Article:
IgE level spike – why?

Hi all – you may have read my woes about Xolair seemingly not working well for me.  Before I started Xolair I had blood work and my IgE was 151.  My recent blood work is IgE 525. Perplexing to say the least.  My eosinophils were 0.  So other biologics wouldn't qualify.  I heard the info through my pulmo's nurse so I couldn't get opinions.  I see the pulmo in 2 weeks.  Opinions?  I don't get it.  I must be an allergic fool.


Comments 5

  • Shea

    Interesting… Well… I did xolair for a year and it didnt lower my IgE or eosinophils, so I stopped. But I had both high and have an immune/ allergic condition called churg-strauss syndrome that is often marked by both those being high. 

    I have heard IgE can be to allergy, another immune condition, or the body fighting infrction from parasite or other things that it considers "not-self". 

    I cant remember if you said before, but.. Do you have allergies/ have you been tested with skin-prick recently or in tbe past? 

    What time of year was your bloodwork before xolair?

    Spring pollen season is starting here in Florida pretty hard so– depending on where you live, it could be that you are reacting to pollens . I am not sure when eosinophils becone involved in the allergic process or if they are only sometimes involved… But allergists are good to have on top of pulmos sometimes too, so thats an idea..

  • Richard

    hi Shea – Thanks for responding.  My pulmo is giving me Xolair because I have allergic asthma.  The last time I had allergy testing was 50 years ago.  My mother said i lit up like a Christmas tree.  What I'm confused by is why would my IgE spike so high if Xolair is meant to lower IgE levels?

  • Shea

    My guess would be that the xolair just isnt really working, and that the rise is due to a rise in allergens in your environment (like pollens which are crazy around here this time of year). 

    I know Xolair can cause an allergic reaction because I remember I had to always have my epipen with me and be monitored BP after I got it, but it is anti-IgE so I cant imagine it would be making IgE higher– but I dont know– the Dr will know more on that. And if you stop getting it and it goes back down, then thatd be convincing that it is causing some weird reaction in you.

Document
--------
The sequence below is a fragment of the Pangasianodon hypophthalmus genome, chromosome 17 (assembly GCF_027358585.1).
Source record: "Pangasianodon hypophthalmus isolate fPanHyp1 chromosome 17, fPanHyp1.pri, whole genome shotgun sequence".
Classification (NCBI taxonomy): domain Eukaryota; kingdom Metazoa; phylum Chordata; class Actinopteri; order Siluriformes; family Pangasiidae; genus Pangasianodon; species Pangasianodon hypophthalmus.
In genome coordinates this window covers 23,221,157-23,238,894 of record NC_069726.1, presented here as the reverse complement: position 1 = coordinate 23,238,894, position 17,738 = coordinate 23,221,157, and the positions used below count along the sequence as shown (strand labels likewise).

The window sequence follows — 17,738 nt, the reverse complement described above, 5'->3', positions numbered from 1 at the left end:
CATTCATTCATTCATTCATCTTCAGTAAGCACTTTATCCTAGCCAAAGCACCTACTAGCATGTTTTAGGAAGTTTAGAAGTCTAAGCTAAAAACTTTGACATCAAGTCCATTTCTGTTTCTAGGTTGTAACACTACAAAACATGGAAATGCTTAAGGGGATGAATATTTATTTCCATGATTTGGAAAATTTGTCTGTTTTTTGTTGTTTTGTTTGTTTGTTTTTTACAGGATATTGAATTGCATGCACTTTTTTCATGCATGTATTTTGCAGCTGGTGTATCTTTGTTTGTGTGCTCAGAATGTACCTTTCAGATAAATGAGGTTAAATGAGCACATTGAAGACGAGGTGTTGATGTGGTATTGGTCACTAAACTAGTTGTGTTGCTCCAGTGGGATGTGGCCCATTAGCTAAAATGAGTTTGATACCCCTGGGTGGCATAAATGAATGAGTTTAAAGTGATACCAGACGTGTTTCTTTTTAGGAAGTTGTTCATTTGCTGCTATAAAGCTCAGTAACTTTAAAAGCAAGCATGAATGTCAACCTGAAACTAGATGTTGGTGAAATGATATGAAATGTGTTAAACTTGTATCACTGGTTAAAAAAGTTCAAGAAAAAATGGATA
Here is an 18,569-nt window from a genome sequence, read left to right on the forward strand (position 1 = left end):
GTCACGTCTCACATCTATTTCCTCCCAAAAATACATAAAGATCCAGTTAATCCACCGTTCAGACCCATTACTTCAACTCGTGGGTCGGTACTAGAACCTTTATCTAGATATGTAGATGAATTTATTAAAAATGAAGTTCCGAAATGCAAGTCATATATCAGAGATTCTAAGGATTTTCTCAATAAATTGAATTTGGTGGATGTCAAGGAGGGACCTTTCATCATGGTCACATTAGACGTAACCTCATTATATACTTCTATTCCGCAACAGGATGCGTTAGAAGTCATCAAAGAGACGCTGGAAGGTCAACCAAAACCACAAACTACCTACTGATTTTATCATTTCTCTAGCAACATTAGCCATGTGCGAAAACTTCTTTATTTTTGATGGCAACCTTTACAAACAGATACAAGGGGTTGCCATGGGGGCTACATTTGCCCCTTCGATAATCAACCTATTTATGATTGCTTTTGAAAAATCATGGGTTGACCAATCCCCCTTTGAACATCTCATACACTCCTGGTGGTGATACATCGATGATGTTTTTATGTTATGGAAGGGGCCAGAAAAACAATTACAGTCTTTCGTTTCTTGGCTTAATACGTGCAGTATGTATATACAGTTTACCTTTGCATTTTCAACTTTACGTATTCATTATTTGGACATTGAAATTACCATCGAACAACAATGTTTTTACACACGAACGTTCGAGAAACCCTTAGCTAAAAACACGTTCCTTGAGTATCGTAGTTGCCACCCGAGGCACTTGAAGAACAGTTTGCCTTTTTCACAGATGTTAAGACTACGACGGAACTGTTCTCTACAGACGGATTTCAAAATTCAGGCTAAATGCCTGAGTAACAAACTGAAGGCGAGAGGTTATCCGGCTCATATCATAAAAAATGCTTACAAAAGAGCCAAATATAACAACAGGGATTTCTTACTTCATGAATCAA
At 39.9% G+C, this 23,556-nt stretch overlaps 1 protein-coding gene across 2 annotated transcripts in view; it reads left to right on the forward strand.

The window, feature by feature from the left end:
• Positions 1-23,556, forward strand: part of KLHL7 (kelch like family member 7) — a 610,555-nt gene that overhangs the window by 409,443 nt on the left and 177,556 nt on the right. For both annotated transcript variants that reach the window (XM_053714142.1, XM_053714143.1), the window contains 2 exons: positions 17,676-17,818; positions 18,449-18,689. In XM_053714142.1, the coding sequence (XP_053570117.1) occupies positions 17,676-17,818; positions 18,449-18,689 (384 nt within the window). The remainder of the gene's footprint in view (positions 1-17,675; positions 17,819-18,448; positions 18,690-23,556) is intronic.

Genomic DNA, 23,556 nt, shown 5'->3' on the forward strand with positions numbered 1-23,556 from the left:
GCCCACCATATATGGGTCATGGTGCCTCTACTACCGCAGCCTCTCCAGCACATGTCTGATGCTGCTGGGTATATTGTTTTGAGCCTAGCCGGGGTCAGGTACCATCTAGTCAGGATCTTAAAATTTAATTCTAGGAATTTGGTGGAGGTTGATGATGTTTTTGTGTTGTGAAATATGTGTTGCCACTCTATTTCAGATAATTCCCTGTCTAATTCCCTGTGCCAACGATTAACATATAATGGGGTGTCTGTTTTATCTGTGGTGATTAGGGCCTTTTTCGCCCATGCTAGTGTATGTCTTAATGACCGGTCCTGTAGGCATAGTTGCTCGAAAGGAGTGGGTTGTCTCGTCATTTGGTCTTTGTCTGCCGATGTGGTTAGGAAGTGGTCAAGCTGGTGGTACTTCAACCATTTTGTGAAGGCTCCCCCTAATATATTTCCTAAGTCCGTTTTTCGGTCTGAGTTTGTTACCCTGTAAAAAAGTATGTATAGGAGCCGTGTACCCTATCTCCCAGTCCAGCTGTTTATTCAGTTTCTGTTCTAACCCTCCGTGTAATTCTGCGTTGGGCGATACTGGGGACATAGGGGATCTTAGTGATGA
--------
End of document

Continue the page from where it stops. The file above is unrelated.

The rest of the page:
If you do go get allergy tested again (you might have to wait until your not on xolair), you would know better what to avoid. Like for pollen, I never have the windows open during the spring and I change clothes and shower after being outside for long, and have and HEPA in my room. If its animal dander (our main trigger) youll know to avoid places where animals regularly reside or frequent. If its molds, you can try to avoid humidity and get someone to do any raking for you or wear an mask and keep skin and eyes covered when doing yard work. If its dust mites mostly, then you can work on getting encasements for mattress and pillows and weekly washing bedding in hot water. Im not sure if you do all that stuff already– it took me time to do all that bc my son and I both have bad allergies to all of the above– but it has helped me keep my eosinophils and IgE lower practicing avoidance, and the skin prick tests just helped it sink in to me and really motivated me to make changes and feel more in control of the diseasejust .

  • LK

    When I was on Xolair my allergist said I would have to be off of it for 6 months before I could get allergy tested.  Seems that it would alter the test results for that long.

  • Melanie Carver

    Total IgE levels do not remain static in the body.  They fluctuate due to exposure to allergens (seasonal variations), hormones,  aging,  atopic dermatitis flares,  etc. When it is tested,  it is just a snapshot of the total IgE that day. It could change a week later due to changes in environment. 

    Tracking symptoms may be a better indication of tracking the progress of the treatment.  This is because a spike in IgE doesn't always correlate to a spike in symptoms (or vice versa).

    As far as ranges, having a total IgE in the hundreds is typical for people with allergic diseases.  

    Since it has been a while since you've had allergy testing, it might be a good time to discuss with your pulmonologist about seeing an allergist. There may be complementary treatments that may help improve your symptoms (e.g. nasal sprays, allergy medicines, allergy immunotherapy shots or pills).

    Do you have a list of questions prepared for your appointment?

    Best wishes,  Richard!